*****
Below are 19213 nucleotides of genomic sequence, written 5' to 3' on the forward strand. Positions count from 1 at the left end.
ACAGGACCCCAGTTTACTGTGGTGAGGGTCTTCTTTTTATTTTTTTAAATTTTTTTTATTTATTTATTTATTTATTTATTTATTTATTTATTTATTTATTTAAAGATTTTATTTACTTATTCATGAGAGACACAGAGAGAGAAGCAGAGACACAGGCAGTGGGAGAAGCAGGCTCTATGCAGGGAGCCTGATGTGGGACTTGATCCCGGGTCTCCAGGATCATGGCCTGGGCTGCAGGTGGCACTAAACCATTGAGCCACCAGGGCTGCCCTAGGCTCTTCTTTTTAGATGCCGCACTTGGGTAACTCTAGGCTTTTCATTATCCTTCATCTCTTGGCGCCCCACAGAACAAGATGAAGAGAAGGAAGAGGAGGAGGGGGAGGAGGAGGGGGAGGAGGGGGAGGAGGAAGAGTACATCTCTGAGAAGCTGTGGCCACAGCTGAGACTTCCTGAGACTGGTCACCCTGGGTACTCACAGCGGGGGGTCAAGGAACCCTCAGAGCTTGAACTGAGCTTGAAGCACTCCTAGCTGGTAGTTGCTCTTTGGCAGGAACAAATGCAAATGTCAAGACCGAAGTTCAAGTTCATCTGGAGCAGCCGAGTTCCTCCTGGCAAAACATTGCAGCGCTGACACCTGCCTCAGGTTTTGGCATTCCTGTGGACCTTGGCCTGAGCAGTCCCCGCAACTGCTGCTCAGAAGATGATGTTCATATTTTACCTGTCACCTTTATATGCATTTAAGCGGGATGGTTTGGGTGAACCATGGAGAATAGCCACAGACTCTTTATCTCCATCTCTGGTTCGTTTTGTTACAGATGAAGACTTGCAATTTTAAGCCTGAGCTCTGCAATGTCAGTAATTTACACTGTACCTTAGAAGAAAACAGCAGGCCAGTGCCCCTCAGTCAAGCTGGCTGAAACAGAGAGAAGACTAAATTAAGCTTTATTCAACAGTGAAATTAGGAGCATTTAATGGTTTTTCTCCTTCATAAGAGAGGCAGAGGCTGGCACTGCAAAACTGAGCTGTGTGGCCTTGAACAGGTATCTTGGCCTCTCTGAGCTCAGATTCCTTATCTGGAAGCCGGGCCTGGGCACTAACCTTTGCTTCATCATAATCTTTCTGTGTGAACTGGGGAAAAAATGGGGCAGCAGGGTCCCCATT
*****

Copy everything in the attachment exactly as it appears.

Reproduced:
Below are 19213 nucleotides of genomic sequence, written 5' to 3' on the forward strand. Positions count from 1 at the left end.
ACAGGACCCCAGTTTACTGTGGTGAGGGTCTTCTTTTTATTTTTTTAAATTTTTTTTATTTATTTATTTATTTATTTATTTATTTATTTATTTATTTATTTAAAGATTTTATTTACTTATTCATGAGAGACACAGAGAGAGAAGCAGAGACACAGGCAGTGGGAGAAGCAGGCTCTATGCAGGGAGCCTGATGTGGGACTTGATCCCGGGTCTCCAGGATCATGGCCTGGGCTGCAGGTGGCACTAAACCATTGAGCCACCAGGGCTGCCCTAGGCTCTTCTTTTTAGATGCCGCACTTGGGTAACTCTAGGCTTTTCATTATCCTTCATCTCTTGGCGCCCCACAGAACAAGATGAAGAGAAGGAAGAGGAGGAGGGGGAGGAGGAGGGGGAGGAGGGGGAGGAGGAAGAGTACATCTCTGAGAAGCTGTGGCCACAGCTGAGACTTCCTGAGACTGGTCACCCTGGGTACTCACAGCGGGGGGTCAAGGAACCCTCAGAGCTTGAACTGAGCTTGAAGCACTCCTAGCTGGTAGTTGCTCTTTGGCAGGAACAAATGCAAATGTCAAGACCGAAGTTCAAGTTCATCTGGAGCAGCCGAGTTCCTCCTGGCAAAACATTGCAGCGCTGACACCTGCCTCAGGTTTTGGCATTCCTGTGGACCTTGGCCTGAGCAGTCCCCGCAACTGCTGCTCAGAAGATGATGTTCATATTTTACCTGTCACCTTTATATGCATTTAAGCGGGATGGTTTGGGTGAACCATGGAGAATAGCCACAGACTCTTTATCTCCATCTCTGGTTCGTTTTGTTACAGATGAAGACTTGCAATTTTAAGCCTGAGCTCTGCAATGTCAGTAATTTACACTGTACCTTAGAAGAAAACAGCAGGCCAGTGCCCCTCAGTCAAGCTGGCTGAAACAGAGAGAAGACTAAATTAAGCTTTATTCAACAGTGAAATTAGGAGCATTTAATGGTTTTTCTCCTTCATAAGAGAGGCAGAGGCTGGCACTGCAAAACTGAGCTGTGTGGCCTTGAACAGGTATCTTGGCCTCTCTGAGCTCAGATTCCTTATCTGGAAGCCGGGCCTGGGCACTAACCTTTGCTTCATCATAATCTTTCTGTGTGAACTGGGGAAAAAATGGGGCAGCAGGGTCCCCATT